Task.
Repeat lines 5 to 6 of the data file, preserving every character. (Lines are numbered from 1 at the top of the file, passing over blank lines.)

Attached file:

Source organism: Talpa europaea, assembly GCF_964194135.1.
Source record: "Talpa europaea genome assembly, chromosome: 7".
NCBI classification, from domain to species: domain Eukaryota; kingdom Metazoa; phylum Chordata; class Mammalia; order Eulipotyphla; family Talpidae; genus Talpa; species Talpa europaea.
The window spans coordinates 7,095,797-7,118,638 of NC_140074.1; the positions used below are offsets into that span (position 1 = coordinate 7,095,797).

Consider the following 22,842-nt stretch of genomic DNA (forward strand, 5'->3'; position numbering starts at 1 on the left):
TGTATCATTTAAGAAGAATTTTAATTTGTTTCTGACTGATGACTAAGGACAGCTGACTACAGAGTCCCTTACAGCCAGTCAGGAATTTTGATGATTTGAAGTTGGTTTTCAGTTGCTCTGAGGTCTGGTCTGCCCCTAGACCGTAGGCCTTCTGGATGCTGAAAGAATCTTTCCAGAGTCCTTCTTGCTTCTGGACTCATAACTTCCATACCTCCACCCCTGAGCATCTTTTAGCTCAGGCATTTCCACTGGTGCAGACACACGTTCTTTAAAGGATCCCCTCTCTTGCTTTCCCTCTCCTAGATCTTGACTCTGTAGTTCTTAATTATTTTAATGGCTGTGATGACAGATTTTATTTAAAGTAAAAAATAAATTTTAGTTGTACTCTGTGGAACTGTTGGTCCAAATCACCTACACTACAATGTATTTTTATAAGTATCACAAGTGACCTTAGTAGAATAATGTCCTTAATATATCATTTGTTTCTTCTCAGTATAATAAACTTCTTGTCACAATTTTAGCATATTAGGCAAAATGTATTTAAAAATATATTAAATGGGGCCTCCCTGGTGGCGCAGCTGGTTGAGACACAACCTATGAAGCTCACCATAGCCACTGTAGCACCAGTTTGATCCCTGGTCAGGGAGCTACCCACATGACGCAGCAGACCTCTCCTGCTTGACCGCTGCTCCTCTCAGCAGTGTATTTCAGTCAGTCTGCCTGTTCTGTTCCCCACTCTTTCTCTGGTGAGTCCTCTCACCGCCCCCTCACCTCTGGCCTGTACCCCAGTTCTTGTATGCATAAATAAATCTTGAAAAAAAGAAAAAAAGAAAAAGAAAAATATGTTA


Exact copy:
Consider the following 22,842-nt stretch of genomic DNA (forward strand, 5'->3'; position numbering starts at 1 on the left):
TGTATCATTTAAGAAGAATTTTAATTTGTTTCTGACTGATGACTAAGGACAGCTGACTACAGAGTCCCTTACAGCCAGTCAGGAATTTTGATGATTTGAAGTTGGTTTTCAGTTGCTCTGAGGTCTGGTCTGCCCCTAGACCGTAGGCCTTCTGGATGCTGAAAGAATCTTTCCAGAGTCCTTCTTGCTTCTGGACTCATAACTTCCATACCTCCACCCCTGAGCATCTTTTAGCTCAGGCATTTCCACTGGTGCAGACACACGTTCTTTAAAGGATCCCCTCTCTTGCTTTCCCTCTCCTAGATCTTGACTCTGTAGTTCTTAATTATTTTAATGGCTGTGATGACAGATTTTATTTAAAGTAAAAAATAAATTTTAGTTGTACTCTGTGGAACTGTTGGTCCAAATCACCTACACTACAATGTATTTTTATAAGTATCACAAGTGACCTTAGTAGAATAATGTCCTTAATATATCATTTGTTTCTTCTCAGTATAATAAACTTCTTGTCACAATTTTAGCATATTAGGCAAAATGTATTTAAAAATATATTAAATGGGGCCTCCCTGGTGGCGCAGCTGGTTGAGACACAACCTATGAAGCTCACCATAGCCACTGTAGCACCAGTTTGATCCCTGGTCAGGGAGCTACCCACATGACGCAGCAGACCTCTCCTGCTTGACCGCTGCTCCTCTCAGCAGTGTATTTCAGTCAGTCTGCCTGTTCTGTTCCCCACTCTTTCTCTGGTGAGTCCTCTCACCGCCCCCTCACCTCTGGCCTGTACCCCAGTTCTTGTATGCATAAATAAATCTTGAAAAAAAGAAAAAAAGAAAAAGAAAAATATGTTA